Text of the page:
Why EU Day matters for Thailand
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Why EU Day matters for Thailand

The European Union was born out of war to prevent war in the future between historic enemies. After World War II many European leaders wanted to try a new form of international cooperation to break out of the cycle of war which had dogged Europe every 50 years or so, going back through the centuries. Following the declaration by French foreign minister, Robert Schuman, on May 9, 1950, six countries agreed henceforth to manage jointly between them the industries needed to wage war -- coal, iron, steel -- instead of continuing to manage them purely nationally.

The European Coal and Steel Community, launched by Belgium, France, Germany, Italy, Luxembourg and the Netherlands in 1952, eventually evolved into the European Union of 27 countries today; instead of pooling their sovereignty just over the industries needed for war, today the EU has a single integrated market, a common external trade policy and a common currency (the Euro); it allows for free movement of people across the EU, and covers issues such as climate change, foreign and security policy and much more.

By any measure, the EU constitutes a successful reconciliation process whereby war between its member states has become unthinkable. While the unjustifiable Russian invasion of Ukraine tragically shows that Europe is not immune from war, the EU has enjoyed over 70 years of peace and prosperity.

The Schuman Declaration of May 9, 1950 was so transformative within Europe that we celebrate May 9 each year as the "birthday" of the European Union. Despite the many challenges we face, our citizens can celebrate the results which the EU delivers.

On the international stage, the EU is a unique democratic club with many moving parts. The 27 countries are themselves democracies, deciding EU laws around the council table in Brussels. The voters of the 27 countries also get to elect directly their representatives in the European Parliament, which also decides on EU laws. Next month millions of Europeans will vote for the 705 Members of the European Parliament. After that, a new President of the European Council, President of the European Commission and the individual Commissioners, and the High Representative for Foreign and Security Policy will be appointed.

Why does any of this matter to Thailand?

The EU is a major economic partner of Thailand, the third ranked foreign investor, accounting for over 160,00 jobs, and 4th ranked trade partner with trade worth €1 billion (about 39.7 billion baht) a week; EU tourists (1.3 million) now rank second to Chinese tourists (1.8 million) over the first quarter this year; Many Thai and European students and academics study in each other's universities under programmes such as ERASMUS+. Nonetheless, we want to do more, which is why we are negotiating a free trade agreement.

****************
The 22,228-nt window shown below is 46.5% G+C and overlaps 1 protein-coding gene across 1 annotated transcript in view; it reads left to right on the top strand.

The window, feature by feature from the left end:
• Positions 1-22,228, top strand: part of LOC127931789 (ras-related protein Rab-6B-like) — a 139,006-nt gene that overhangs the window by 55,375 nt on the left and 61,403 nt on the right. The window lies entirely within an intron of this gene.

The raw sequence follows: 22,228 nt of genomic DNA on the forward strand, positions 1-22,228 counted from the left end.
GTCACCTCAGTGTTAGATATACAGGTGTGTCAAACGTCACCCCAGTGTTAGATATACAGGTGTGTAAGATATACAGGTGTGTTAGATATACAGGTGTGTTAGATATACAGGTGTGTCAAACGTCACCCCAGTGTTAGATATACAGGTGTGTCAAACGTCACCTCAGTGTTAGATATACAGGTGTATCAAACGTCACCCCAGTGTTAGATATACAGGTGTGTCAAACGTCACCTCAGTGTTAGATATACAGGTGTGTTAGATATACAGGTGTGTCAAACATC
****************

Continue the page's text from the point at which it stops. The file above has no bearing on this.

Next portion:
More than this, the EU and Thailand share important values and interests of global importance. We both want international relations between countries to be conducted on the basis of agreed rules through the multilateral system, in accordance with the UN Charter. It is tragic and dangerous that these principles are under attack in places such as Ukraine and the Middle East.

The EU is a force for good in the world. Together with its member states, the EU pays almost a third of all funding of the UN system and we are the largest donor of development and humanitarian assistance globally.

Global challenges such as climate change, biodiversity loss and the creation of a more sustainable planet are issues where the EU and Thailand can work together more because we share much common ground. Indeed, we have worked successfully on many such issues in the past, for example, on tackling illegal unregulated and unreported fishing where over recent years Thailand has become a regional success story because of the measures it has taken.

Thailand has put itself forward for election to the UN Human Rights Council. Being on the council brings both prestige and responsibilities. Respecting human rights is a challenge for every country, everywhere, every day -- in Europe, Thailand and elsewhere. We look forward to working together with our Thai interlocutors on the challenges of good governance and human rights under the Partnership and Cooperation Agreement (PCA).

Thailand is an important country in an important region. The EU's Indo-Pacific Strategy shows the political importance of the region for the EU, as does the EU-Asean Strategic Partnership. The EU supports Asean centrality and its efforts to resolve the tragic Myanmar situation, in which Thailand has a key role to play.

Important milestones in the recent past, such as the signing of the PCA and the relaunch of the FTA negotiations, bear witness to the growing strength of EU-Thailand relations. We look forward to working together with our Thai friends to achieve new milestones in the near future.

David Daly is the Ambassador of the European Union to Thailand.

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